With “Optimistic Space Travel,” the title says it all: Sputnik-era bliss, a 1960s travel ad for a rocket cruise to Jupiter. On the other hand “Ready for Takeoff” has a much sterner tone, a solid climb with the bulk of the payoff coming at the end. Many of the songs on the soundtrack are built like Brel ballads, a great hook of a start, an intense build, and an explosive finish. This one would not seem out of place in a Challenger documentary, as it’s heroic and somber at once.
“Scenester” hearkens back to old Hollywood, Hitchcocktails and lavender leisure suits. Glamorous in that classic way, Thirlwell’s big band chops come out to play on this one, but don’t play too rough for a change. I would love an entire neo-exotica album in this style. However, if you’d like a clinical drama set on a 16-bit sound card then you’ll love “Cosmic Rays,” which evokes the sound of radiation on skin with its unabashed synthiness, sterile and playful as a neutered puppy.
One of the more complex pieces, and an easy favorite, is “Hank Goes It Alone,” an intense spy sneak through hostile territory or the nimble scrambling of a tarantula across a booby-trapped xylophone. Noir strings lull you into a smoky haze with “Fantomas Office” and cellos saw away at your nerves while John Carpenter keys slice out your eyes. It’s a nice tip of the hat to 1980s horror scores that doesn’t become one. “Plucked” is a great tension builder, and there’s a more militaristic feel to this one, but just here and there. It’s got a lot of room to it without feeling gappy.
“Battlestations” is a strutting gilt mirror-ball of a track, music to transform into a purple Cadillac to. It lives on the same block as “Big Rooter” but on a more Pierre Henry tip. Funk elements keep this one bright and fragrant, and it’ll run you down. “Brock to the Rescue” is Jerry Goldsmith’s Patton score bayoneting Elmer Bernstein’s “Betrayal” on its road to glory but it’s “Plasium” that displays a purely Thirwellian voice. I really can’t liken it to anyone else; it’s a bit like a Manorexia track, but the changes come fast and keep you on your toes. There is familiar phrasing, but timing is everything in this one, like your mom doing a Christopher Walken impression.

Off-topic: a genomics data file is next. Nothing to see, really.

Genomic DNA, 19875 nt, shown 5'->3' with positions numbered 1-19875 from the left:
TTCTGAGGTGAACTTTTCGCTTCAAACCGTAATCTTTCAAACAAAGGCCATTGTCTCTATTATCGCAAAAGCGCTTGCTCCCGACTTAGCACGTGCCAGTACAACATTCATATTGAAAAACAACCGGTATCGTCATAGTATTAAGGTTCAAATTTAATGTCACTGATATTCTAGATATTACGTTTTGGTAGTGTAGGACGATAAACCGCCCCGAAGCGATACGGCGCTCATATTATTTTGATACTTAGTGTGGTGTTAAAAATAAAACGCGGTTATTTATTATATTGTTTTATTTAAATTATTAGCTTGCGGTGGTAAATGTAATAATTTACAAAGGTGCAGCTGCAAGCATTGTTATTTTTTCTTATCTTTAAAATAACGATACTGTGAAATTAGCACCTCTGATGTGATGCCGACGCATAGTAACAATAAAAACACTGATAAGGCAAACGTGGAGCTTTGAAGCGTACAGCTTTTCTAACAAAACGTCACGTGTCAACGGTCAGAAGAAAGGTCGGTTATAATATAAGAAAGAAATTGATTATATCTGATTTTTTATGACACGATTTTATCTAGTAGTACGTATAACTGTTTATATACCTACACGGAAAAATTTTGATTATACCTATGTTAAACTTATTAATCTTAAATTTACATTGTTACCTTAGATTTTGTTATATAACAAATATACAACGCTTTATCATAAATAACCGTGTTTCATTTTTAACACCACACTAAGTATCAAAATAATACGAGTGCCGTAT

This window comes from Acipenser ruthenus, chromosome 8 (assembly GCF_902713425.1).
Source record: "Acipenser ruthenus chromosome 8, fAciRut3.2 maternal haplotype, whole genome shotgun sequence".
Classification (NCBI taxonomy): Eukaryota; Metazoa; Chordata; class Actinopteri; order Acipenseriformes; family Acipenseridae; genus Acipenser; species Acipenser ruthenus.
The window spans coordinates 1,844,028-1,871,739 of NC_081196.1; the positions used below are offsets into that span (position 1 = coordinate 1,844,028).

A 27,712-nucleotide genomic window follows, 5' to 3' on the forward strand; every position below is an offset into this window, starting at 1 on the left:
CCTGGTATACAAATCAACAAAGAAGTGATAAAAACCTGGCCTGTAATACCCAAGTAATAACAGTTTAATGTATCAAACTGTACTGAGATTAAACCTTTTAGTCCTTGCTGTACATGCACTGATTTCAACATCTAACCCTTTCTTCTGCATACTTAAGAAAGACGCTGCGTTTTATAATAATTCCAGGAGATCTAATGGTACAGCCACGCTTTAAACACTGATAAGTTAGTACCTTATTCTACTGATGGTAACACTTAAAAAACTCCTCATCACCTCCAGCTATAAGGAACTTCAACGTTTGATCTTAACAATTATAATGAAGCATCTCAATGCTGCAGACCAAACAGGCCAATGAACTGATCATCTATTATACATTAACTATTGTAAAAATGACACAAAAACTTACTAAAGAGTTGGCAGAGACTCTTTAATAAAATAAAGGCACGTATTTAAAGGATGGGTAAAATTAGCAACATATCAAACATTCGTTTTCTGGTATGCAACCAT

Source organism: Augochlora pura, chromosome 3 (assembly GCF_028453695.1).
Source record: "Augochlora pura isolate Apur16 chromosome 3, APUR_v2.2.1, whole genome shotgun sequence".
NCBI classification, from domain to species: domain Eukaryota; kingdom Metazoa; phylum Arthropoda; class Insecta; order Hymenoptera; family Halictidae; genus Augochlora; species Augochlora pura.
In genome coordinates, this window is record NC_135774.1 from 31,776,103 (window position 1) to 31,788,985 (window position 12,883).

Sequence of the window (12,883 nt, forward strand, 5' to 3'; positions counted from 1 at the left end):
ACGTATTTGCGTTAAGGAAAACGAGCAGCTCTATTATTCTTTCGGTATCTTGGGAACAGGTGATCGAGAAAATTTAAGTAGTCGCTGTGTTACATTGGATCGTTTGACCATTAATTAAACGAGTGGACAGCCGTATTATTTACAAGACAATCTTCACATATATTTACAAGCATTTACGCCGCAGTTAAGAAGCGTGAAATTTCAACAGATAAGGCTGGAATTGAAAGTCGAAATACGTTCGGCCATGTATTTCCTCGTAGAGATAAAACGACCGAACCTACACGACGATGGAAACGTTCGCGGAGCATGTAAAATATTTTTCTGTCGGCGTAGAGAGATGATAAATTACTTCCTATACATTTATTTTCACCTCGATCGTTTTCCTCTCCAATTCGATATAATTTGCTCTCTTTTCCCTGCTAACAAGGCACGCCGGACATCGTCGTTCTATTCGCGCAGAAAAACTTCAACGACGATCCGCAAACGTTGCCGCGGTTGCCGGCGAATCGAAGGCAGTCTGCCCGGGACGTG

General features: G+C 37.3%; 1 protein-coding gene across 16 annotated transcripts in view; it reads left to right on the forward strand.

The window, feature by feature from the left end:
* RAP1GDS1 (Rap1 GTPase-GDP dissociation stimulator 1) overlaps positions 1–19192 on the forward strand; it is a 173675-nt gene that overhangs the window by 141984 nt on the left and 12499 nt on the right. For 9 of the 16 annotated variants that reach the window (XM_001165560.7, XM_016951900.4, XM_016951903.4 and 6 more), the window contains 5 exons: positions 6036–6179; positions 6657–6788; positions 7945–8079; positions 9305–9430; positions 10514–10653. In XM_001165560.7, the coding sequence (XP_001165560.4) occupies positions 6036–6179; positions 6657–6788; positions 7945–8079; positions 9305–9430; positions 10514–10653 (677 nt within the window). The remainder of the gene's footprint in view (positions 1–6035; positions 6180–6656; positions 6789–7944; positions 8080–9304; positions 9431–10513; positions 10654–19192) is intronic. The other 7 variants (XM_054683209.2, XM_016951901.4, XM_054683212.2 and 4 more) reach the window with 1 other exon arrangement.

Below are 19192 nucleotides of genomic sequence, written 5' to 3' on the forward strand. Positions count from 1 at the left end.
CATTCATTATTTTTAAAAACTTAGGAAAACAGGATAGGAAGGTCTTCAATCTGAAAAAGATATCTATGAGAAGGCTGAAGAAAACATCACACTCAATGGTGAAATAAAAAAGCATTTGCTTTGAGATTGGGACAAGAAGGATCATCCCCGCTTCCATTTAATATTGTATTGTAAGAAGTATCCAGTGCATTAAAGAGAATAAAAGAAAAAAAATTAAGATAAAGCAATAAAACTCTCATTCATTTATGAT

A grand old march in the style of Gilbert and Sullivan, “The Chosen March” is probably the most straightforward piece in the lot, and delightful, if a little dull, while “Ventronik” plays a lot like a reprise of “Ham and Cheese Hero,” built up to keep your pulse pounding through the credits.
More than anything, the Venture Bros. soundtrack is informed by the leaps and bounds made in Thirlwell’s excellent Steroid Maximus and Manorexia projects, taking the best lessons of both and using that as a basis for sketching out the details of each scene and scenario, giving each a unique style to strike a stark contrast between scenes and mete out explosive action, dread, and levity in spades. Fans of Thirlwell’s past incarnations will recognize those threads that twist through the lot of them. A bold singular vision, Brechtian theatricality, and the clinical precision of an ever evolving perfectionist abound. These constants are what bind together a sprawling series of vignettes into a cohesive whole, and thankfully, are not understated, but flow freely until they come to a boil.
The Venture Bros. Original Score Volume Two is a strong showing, and more diverse than the first. It is available to purchase on the Foetus.org shop.